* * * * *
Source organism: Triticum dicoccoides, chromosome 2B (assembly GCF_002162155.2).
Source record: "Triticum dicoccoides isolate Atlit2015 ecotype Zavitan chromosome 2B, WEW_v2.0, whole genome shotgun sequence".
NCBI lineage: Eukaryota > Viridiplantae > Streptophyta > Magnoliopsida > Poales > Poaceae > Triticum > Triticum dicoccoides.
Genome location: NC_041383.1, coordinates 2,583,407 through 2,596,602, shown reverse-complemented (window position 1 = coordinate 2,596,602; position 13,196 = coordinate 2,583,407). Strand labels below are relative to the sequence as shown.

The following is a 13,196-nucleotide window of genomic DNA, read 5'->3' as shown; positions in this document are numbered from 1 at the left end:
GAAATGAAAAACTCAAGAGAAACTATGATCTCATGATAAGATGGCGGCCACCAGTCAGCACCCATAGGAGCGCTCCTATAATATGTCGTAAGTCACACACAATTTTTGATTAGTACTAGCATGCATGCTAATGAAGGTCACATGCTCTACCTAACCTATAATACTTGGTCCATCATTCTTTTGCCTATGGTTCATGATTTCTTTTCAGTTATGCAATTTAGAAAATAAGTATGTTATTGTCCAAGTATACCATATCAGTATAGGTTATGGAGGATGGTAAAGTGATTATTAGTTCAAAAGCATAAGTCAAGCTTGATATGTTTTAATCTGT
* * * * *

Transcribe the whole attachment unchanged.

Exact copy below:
Source organism: Triticum dicoccoides, chromosome 2B (assembly GCF_002162155.2).
Source record: "Triticum dicoccoides isolate Atlit2015 ecotype Zavitan chromosome 2B, WEW_v2.0, whole genome shotgun sequence".
NCBI lineage: Eukaryota > Viridiplantae > Streptophyta > Magnoliopsida > Poales > Poaceae > Triticum > Triticum dicoccoides.
Genome location: NC_041383.1, coordinates 2,583,407 through 2,596,602, shown reverse-complemented (window position 1 = coordinate 2,596,602; position 13,196 = coordinate 2,583,407). Strand labels below are relative to the sequence as shown.

The following is a 13,196-nucleotide window of genomic DNA, read 5'->3' as shown; positions in this document are numbered from 1 at the left end:
GAAATGAAAAACTCAAGAGAAACTATGATCTCATGATAAGATGGCGGCCACCAGTCAGCACCCATAGGAGCGCTCCTATAATATGTCGTAAGTCACACACAATTTTTGATTAGTACTAGCATGCATGCTAATGAAGGTCACATGCTCTACCTAACCTATAATACTTGGTCCATCATTCTTTTGCCTATGGTTCATGATTTCTTTTCAGTTATGCAATTTAGAAAATAAGTATGTTATTGTCCAAGTATACCATATCAGTATAGGTTATGGAGGATGGTAAAGTGATTATTAGTTCAAAAGCATAAGTCAAGCTTGATATGTTTTAATCTGT